Anarcadia is shot among the desert expanses of Kazakhstan. Into this shifting, elemental landscape, Maclennan introduces two iconic characters: an archaeologist and a geological surveyor or ‘prospector’; each of them methodically journeying across this apparently empty but symbolically charged terrain.
For both protagonists, the lie of the land merely prefigures a deeper preoccupation with what lies beneath – an excavation of the forgotten legacies and uncertain narratives of history, as well as an increasingly frenetic material probing (gathering pace throughout this part of Central Asia) for pockets of mineral wealth.
These parallel journeys, evoking the magnetic attraction of the frontier, as an untamed tabula rasa and as the site of a half-remembered Eden, are implicitly inflected by the imported iconography of the American West, as if these remote, uncharted vistas offered new scope for these enduring myths to be enacted.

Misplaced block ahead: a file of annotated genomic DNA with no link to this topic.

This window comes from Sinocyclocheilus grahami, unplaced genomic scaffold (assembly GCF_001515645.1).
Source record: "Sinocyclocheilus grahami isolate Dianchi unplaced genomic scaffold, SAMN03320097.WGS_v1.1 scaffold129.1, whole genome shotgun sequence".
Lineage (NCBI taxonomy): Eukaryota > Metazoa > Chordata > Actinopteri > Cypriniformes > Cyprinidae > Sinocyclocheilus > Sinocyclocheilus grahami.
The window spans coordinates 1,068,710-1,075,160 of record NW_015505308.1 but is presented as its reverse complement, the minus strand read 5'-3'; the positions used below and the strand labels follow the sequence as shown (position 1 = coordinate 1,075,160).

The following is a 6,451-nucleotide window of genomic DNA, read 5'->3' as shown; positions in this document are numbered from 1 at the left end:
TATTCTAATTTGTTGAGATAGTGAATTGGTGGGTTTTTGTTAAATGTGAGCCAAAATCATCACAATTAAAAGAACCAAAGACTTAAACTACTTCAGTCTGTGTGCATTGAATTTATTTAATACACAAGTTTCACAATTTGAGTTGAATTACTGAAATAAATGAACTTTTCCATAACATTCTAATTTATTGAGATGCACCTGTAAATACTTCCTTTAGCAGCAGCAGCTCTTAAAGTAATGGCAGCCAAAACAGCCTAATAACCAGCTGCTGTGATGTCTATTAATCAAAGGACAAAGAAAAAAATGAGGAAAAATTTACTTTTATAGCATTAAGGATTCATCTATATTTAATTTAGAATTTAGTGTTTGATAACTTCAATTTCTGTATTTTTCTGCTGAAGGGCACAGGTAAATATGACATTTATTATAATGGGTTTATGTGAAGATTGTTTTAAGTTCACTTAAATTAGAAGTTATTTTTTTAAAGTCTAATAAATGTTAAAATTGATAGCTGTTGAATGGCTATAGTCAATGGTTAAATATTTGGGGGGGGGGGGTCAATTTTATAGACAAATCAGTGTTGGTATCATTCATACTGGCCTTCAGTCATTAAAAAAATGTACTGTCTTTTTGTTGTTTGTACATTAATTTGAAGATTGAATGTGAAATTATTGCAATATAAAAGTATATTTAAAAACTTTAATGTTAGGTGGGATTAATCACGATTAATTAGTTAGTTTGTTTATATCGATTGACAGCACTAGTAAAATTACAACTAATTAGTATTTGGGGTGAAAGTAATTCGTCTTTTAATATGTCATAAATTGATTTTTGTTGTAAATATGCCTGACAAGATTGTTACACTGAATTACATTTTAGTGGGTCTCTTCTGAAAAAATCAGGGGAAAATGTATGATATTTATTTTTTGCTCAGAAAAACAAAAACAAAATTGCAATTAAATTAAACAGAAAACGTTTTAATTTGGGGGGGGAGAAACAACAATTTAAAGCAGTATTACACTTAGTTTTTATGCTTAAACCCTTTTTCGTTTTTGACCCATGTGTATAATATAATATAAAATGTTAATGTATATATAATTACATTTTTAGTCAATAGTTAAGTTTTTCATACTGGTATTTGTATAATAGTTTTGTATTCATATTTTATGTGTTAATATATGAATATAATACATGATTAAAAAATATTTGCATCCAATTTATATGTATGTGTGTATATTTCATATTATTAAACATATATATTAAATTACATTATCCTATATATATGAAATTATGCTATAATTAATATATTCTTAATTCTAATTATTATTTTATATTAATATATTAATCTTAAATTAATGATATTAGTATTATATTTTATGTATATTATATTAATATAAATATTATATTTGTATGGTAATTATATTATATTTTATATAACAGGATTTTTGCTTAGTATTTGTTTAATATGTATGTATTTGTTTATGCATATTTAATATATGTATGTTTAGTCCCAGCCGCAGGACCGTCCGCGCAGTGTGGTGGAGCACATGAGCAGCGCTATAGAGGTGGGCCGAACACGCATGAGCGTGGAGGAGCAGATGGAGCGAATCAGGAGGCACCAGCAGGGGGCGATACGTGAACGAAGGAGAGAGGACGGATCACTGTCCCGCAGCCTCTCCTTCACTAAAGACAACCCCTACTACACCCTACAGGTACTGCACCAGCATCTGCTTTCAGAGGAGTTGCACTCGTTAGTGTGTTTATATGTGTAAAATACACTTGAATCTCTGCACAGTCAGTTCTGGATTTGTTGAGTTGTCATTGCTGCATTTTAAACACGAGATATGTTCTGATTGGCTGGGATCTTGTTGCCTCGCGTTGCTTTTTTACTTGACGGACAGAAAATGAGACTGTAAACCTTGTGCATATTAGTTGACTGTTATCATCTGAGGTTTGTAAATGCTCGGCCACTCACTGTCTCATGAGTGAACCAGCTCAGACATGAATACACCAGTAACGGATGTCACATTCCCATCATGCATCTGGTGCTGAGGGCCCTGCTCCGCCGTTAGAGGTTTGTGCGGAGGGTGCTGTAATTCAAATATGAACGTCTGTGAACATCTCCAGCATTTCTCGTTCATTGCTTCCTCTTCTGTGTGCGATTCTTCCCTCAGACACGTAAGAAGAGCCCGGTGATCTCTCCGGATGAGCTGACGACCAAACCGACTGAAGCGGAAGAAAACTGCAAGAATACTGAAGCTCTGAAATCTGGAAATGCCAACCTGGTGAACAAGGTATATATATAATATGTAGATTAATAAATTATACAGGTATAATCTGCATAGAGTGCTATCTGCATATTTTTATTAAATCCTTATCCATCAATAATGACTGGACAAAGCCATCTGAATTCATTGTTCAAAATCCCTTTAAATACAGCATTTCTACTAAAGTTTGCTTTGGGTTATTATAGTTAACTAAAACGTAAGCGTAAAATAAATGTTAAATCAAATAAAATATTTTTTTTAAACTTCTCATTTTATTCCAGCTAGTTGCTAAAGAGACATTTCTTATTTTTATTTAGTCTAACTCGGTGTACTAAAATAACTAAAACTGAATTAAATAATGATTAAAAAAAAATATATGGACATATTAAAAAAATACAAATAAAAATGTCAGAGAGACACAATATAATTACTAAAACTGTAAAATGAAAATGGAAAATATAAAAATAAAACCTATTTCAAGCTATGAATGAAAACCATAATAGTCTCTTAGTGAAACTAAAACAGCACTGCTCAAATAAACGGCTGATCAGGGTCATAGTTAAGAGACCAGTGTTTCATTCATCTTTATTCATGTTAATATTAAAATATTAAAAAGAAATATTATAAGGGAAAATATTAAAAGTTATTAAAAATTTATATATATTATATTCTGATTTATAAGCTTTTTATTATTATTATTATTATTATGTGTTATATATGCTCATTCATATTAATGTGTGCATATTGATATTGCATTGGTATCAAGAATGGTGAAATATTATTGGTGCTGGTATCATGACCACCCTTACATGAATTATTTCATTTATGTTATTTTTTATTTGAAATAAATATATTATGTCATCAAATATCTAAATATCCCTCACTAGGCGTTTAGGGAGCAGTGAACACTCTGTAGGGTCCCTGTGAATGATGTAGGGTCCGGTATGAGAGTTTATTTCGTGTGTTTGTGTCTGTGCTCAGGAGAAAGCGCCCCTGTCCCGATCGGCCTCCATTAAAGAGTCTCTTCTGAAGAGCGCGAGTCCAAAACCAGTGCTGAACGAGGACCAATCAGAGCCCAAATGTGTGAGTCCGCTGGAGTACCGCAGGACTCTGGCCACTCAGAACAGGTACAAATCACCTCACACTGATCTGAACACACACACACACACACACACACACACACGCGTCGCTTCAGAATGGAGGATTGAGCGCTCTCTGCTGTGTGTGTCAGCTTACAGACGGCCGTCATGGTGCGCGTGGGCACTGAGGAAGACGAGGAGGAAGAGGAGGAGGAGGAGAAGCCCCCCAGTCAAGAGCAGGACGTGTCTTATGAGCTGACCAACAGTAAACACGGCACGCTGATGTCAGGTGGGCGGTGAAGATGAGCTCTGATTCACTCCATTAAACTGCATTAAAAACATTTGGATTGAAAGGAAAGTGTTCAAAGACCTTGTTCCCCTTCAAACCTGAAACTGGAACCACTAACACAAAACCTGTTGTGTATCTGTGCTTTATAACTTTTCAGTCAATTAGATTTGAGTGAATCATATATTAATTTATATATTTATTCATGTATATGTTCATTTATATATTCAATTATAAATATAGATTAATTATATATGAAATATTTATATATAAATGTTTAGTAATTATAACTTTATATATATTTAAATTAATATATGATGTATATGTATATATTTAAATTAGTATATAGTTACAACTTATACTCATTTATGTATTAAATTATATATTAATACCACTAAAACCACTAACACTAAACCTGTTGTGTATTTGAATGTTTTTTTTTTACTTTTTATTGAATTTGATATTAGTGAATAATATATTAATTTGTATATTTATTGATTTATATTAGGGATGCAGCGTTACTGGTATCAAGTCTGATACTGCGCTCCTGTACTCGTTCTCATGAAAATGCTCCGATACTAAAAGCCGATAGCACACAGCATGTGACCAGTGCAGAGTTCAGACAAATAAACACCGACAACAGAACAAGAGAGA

Anarcadia evokes a place outside of time, outside of history, perhaps not really there at all. The theme of time runs through the film, from geological time (the geologist’s musings on life and his interest in hydrocarbons), to prehistory (unwritten history), more recent history (from the Soviet era), as well as the personal histories of the protagonists.
Overlaying rival trajectories and competing incentives, Maclennan’s overlapping, often contradictory stories echo the fundamental indeterminacy of the desert landscape itself: unreliable, unpredictable, even treacherous, yet still a beguiling, open-ended canvas for human hopes and dreams.